Guilty Goals

by Mark Forster

This chapter is a free excerpt from The Pathway to Awesomeness.

August 15, 2006

Do you really want your goals to come true?

My second book, How to Make Your Dreams Come True, seemed to be a book that people either loved or hated. It never sold particularly well, although many people thought it was brilliant. In the end, I came to the conclusion that one of the main problems was the title. It didn’t have the immediate “yes, I need that” factor of Get Everything Done and Still Have Time to Play.


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August 15, 2006

Do you really want your goals to come true?

My second book, How to Make Your Dreams Come True, seemed to be a book that people either loved or hated. It never sold particularly well, although many people thought it was brilliant. In the end, I came to the conclusion that one of the main problems was the title. It didn’t have the immediate “yes, I need that” factor of Get Everything Done and Still Have Time to Play.

In fact, the more I thought about it the more I realized that people would be very ambivalent about the idea of making their dreams come true. Dreams are funny things. I think we are always haunted by the fairy stories we heard as children in which people are given three wishes which always end in disaster. “Be careful of what you wish for—you might get it.”

Some dreams are nightmares, and some dreams we suspect would be nightmares if they came true. It may be great to have dreams of being rich and famous and surrounded by lovers, but what’s your spouse or partner going to think about it if it starts to turn into reality—or your friends—or your parents? In fact, do you really want the responsibility of being rich and attractive all the time? Look at the mess so many “celebrities” get themselves into.

So what can we do about our “guilty” dreams? If we try to turn them into goals, they are just going to become “guilty” goals. If we are guilty about them then we will be half-hearted. Yet they probably contain some very important truths about the things that we value, so it would be a shame to just sit on them for ever and feel that we had wasted our lives.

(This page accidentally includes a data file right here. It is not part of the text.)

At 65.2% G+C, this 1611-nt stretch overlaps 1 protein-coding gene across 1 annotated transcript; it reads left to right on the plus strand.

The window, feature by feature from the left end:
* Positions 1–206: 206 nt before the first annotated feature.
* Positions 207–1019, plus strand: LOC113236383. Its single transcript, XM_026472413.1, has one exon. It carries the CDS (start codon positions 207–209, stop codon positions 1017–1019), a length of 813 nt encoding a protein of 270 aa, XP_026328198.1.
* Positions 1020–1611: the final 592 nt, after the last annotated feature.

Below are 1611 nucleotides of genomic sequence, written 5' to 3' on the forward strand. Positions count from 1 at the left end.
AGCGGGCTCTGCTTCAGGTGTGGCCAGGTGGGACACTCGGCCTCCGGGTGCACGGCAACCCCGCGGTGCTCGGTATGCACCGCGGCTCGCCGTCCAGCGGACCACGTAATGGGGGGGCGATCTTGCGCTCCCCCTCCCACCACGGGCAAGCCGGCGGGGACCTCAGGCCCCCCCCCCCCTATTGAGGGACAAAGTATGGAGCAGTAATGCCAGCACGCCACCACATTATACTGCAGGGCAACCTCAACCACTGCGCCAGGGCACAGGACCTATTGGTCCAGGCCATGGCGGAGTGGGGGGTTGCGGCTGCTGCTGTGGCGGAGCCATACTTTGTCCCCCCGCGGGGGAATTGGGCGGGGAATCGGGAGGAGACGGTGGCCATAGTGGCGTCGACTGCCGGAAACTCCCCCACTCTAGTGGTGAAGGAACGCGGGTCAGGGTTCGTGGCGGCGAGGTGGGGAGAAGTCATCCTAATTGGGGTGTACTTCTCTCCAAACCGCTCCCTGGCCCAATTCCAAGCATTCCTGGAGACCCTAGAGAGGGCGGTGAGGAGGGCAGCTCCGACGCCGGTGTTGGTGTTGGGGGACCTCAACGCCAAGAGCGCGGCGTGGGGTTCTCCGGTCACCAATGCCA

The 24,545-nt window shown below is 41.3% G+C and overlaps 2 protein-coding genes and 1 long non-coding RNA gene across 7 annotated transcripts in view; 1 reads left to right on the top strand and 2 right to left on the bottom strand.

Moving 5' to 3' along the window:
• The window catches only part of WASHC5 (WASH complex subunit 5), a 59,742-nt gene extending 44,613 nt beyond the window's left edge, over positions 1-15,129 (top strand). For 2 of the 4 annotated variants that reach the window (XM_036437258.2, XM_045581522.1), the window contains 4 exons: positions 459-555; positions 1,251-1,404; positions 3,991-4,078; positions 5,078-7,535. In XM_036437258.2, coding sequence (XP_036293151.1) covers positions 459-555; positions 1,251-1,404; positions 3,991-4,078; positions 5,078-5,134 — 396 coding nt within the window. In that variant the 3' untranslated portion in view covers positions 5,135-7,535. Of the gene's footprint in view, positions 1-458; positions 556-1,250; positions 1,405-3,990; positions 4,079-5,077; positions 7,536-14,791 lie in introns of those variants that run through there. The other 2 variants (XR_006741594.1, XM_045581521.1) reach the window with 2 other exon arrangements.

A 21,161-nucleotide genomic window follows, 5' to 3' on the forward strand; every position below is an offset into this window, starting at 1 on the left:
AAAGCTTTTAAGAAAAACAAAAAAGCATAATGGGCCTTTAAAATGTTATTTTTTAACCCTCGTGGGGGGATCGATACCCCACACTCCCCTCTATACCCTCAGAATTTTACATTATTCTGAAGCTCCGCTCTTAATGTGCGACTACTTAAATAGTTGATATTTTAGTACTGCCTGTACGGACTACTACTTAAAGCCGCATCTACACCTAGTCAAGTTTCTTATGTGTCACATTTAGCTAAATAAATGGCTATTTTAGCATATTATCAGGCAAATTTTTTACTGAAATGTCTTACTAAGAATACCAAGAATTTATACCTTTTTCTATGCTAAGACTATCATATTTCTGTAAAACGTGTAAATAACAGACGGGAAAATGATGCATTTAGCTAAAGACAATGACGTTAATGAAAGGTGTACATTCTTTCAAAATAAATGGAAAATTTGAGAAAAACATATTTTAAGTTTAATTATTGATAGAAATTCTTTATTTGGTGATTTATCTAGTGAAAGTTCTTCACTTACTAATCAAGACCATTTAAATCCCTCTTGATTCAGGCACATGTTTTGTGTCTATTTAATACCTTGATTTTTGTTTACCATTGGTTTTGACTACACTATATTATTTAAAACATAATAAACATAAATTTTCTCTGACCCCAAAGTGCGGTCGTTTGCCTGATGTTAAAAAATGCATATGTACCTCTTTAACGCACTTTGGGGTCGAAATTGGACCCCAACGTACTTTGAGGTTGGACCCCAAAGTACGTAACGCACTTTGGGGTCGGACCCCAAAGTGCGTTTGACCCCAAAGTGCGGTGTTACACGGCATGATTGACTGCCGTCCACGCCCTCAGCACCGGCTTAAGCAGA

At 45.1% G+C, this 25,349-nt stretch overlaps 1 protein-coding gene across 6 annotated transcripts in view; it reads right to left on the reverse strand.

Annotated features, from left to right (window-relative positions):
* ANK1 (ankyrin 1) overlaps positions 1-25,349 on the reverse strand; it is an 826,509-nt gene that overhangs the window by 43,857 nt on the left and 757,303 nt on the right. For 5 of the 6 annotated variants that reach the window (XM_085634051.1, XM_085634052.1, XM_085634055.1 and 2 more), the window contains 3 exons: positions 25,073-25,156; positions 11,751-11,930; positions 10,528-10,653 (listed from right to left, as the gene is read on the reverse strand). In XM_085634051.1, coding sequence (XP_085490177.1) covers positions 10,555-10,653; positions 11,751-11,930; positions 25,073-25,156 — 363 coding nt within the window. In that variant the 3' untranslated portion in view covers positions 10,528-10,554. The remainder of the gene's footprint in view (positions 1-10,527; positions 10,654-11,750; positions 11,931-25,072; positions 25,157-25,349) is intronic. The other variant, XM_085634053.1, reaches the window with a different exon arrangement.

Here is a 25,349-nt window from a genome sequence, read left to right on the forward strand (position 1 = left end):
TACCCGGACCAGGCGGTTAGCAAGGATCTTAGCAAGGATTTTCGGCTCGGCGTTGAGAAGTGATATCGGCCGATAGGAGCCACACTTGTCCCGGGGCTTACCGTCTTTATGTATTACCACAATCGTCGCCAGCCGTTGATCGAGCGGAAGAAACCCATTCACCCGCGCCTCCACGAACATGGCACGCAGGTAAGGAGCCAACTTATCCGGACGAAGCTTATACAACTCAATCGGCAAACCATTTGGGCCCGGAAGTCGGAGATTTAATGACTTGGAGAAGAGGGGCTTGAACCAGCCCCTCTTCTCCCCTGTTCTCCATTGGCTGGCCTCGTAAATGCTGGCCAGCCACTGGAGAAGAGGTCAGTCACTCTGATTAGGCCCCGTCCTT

One exercise I’ve always found valuable in this sort of situation is to examine the negative feelings we have about a goal. It’s a good idea first of all to examine why we want the goal in the first place. So let’s have a look at a fairly common goal: “I want to start my own business.” First list all the reasons why you want to do this. Then list all the reasons why you don’t want to do it. The two lists might come out something like this:

I want to have my own business because:

  • I hate working for a boss
  • I want to be able to set my own working hours
  • I’ve got some great ideas for products
  • I want to make more money
  • It’ll give me a greater sense of achievement
  • etc., etc.

I don’t want to have my own business because:

  • It’ll involve a lot of work
  • I won’t have the security of a regular salary
  • My family won’t like it
  • It’ll take a long time to get going
  • I might lose all my money
  • etc., etc.

The secret now is to turn all these statements into positives. The question to ask yourself is, “That’s what I don’t want—so what do I want?”

In the first list, all the statements are already positive except for the first one, “I hate working for a boss.” So you don’t want to work for a boss. What do you want? “I want to work for myself.” You now have a positive statement in place of the negative one:

(I hate working for a boss)

I want to work for myself

The second list is full of negatives. Try the same technique on them. Take the first item on the list, “It’ll involve a lot of work.” So you don’t want it to involve a lot of work. What do you want? You may have to think a bit before coming up with the right answer for you. It might be, “I want my work to be challenging and rewarding,” or, “I want to have a good balance between work and play,” or whatever is important to you.

(It’ll involve a lot of work)

I want to have a good balance between work and play

Be careful though if your answer is another negative, e.g., “I don’t want to do any work at all.” In that case you need to ask the question again, “So I don’t want to do any work at all, what do I want?” Your answer might be, “I want to sail around the world,” or, “I want to lie in bed all day.” Either way, you’ll have discovered something important about yourself!

Once you’ve completed the exercise, you will now have one list of positive things which you want about this goal. Looking at these you can begin to see how you could create a goal which you could be one hundred percent committed to rather than guilty about.

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